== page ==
Thursday, 3 December 2015

China's pharma companies take a stake in public hospitals. What could possibly go wrong?

by MICHAEL WOODHEAD
China's not-very communist health minister Li Bin wants to see hospitals turn to "social capital"(ie private investors). And it is slowly starting to happen. China's 'public' hospitals are currently in a strange place - they are essentially state-owned for-profit enterprises, but bound by an odd mix of rules and regulations that keep some prices in check and yet which allow rampant price gouging and overservicing in areas such as pharmaceuticals. Not for nothing are pharmacies know as the 'gold mine' of hospitals.

To try get rid of the obvious incentives for hospital doctors to overprescribe the government is currently phasing in a ban on drug commissions. They are trying to de-link income from drug sales and hospital revenue.

However it's not clear to me how this squares with the trend for China's pharmaceutical companies to go into partnership with hospitals, and essentially to become their operators. Take the recent deal by the Guangzhou Baiyunshan Pharmaceutical Group to invest in six hospitals in the obscure Shandong city of Jining. The joint venture covers six main hospitals with around 6000 beds and a total annual revenue of 2 billion yuan.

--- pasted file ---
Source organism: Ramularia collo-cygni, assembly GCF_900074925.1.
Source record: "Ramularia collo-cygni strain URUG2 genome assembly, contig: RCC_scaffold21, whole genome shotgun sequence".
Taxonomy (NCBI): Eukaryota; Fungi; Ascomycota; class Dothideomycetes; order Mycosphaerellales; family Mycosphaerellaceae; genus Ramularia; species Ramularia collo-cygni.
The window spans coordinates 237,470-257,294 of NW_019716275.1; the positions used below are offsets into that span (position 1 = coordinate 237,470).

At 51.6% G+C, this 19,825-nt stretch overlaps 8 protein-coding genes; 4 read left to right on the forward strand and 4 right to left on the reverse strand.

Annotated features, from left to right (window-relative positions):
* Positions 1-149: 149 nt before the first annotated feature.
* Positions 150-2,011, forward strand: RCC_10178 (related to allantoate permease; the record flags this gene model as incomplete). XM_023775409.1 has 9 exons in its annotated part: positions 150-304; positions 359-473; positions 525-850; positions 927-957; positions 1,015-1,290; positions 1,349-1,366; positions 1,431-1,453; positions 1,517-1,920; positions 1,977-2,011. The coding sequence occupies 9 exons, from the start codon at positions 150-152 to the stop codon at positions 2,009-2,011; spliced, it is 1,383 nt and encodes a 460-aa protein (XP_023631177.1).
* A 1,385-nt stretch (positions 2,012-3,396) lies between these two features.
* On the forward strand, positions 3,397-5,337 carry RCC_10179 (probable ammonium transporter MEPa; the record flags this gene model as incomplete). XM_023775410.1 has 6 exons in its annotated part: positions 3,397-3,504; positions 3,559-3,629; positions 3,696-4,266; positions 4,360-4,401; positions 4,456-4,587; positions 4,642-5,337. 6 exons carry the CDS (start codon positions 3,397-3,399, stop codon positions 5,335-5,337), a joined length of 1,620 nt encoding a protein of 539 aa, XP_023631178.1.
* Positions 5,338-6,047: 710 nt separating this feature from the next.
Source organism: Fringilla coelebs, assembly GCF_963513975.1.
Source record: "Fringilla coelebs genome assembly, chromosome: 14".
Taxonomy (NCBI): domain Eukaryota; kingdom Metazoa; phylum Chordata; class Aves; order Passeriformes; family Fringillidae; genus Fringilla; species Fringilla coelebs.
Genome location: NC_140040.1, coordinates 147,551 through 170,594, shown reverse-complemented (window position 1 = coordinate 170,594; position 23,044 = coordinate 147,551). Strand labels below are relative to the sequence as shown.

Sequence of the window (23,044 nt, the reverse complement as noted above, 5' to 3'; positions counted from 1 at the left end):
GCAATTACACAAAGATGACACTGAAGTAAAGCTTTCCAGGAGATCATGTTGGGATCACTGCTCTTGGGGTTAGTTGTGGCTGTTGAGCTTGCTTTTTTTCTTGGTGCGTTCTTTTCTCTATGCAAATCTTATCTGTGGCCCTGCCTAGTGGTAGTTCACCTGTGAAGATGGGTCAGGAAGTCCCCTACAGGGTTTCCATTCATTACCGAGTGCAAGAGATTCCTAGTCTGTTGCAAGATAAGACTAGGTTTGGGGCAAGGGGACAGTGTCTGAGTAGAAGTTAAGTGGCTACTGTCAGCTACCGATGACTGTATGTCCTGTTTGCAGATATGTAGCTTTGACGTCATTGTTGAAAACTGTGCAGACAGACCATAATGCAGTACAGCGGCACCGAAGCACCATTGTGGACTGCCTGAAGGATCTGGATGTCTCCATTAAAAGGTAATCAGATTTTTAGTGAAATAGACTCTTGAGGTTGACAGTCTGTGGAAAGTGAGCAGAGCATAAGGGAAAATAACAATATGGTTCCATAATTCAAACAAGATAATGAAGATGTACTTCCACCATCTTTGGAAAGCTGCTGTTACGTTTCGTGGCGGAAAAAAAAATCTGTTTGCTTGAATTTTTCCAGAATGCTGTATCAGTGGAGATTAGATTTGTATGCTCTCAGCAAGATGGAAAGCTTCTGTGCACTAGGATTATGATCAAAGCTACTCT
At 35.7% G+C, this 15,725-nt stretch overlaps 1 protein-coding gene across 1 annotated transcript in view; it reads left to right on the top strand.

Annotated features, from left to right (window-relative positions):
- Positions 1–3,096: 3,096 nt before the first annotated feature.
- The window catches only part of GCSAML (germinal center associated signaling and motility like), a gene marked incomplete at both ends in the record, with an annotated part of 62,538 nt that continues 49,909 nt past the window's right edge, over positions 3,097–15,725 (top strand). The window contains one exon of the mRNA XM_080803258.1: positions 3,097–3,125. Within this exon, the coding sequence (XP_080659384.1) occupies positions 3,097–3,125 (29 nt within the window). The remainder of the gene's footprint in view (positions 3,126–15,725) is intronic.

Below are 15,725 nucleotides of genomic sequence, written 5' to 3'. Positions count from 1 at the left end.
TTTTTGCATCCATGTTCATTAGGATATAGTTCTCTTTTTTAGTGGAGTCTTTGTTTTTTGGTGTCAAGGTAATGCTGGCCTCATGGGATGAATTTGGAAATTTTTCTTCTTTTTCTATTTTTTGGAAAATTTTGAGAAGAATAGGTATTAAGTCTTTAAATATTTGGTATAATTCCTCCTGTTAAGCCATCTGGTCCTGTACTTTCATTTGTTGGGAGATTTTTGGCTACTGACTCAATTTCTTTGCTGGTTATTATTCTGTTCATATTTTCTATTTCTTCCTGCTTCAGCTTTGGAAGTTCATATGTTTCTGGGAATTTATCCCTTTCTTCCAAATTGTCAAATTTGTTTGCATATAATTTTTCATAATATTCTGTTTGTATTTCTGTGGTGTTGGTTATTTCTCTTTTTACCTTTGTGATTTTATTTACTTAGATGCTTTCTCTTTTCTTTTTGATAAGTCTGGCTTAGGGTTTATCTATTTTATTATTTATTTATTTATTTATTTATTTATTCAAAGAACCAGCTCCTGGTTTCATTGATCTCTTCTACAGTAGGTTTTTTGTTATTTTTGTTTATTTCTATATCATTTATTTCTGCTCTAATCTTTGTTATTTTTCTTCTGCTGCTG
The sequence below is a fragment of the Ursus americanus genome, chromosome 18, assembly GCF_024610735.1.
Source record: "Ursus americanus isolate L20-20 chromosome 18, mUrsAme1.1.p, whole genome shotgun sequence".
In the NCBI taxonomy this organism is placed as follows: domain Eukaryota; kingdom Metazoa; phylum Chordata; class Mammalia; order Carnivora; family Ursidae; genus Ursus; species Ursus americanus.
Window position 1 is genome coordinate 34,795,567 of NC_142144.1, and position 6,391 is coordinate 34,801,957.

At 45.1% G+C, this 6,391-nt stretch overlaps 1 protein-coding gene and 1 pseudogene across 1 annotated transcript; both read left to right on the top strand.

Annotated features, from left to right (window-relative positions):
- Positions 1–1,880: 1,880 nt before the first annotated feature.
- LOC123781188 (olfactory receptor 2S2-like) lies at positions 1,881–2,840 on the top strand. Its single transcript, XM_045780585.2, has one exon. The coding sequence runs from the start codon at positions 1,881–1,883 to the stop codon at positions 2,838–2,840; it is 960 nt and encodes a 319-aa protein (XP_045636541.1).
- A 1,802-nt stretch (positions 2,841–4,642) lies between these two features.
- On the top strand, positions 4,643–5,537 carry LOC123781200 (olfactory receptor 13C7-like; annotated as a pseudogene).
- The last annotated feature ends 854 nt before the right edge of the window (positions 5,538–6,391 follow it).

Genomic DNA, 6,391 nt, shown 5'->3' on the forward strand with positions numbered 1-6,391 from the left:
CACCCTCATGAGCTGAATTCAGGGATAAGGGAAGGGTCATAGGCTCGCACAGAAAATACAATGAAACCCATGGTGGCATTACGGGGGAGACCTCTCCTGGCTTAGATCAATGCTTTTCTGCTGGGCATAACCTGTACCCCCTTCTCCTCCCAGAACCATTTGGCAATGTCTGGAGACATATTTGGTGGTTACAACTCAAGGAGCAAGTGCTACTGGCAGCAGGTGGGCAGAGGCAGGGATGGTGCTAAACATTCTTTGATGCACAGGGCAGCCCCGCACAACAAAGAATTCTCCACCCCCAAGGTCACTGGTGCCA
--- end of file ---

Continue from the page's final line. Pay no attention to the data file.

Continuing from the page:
The local health department has 49% stake in the new Jining health provider company, while the pharma company has a 33% stake in return for 5 billion yuan investment. Other stakeholders include investment companies, with between 15% and 2% interests.

Analysts say the new joint venture will allow industrial groups to make profits from controlling supplies of pharmaceuticals as well as medical devices, supplies and equipment. I'm no health economist but I can't see how allowing a pharma company to own and operate all of a city's hospitals is good for the patient. Who decides which drugs are made available at the hospital - and what happens to the competitor products? Also what is to stop overservicing, as we have seen so evidently a problem in the current system?

As a commentator in Caixin magazine concludes:

"With deals like this we need to first be clear what is the purpose of the restructuring of public hospitals, and through the restructuring of what kind of results you want to achieve? These issues need further study and discussion. "

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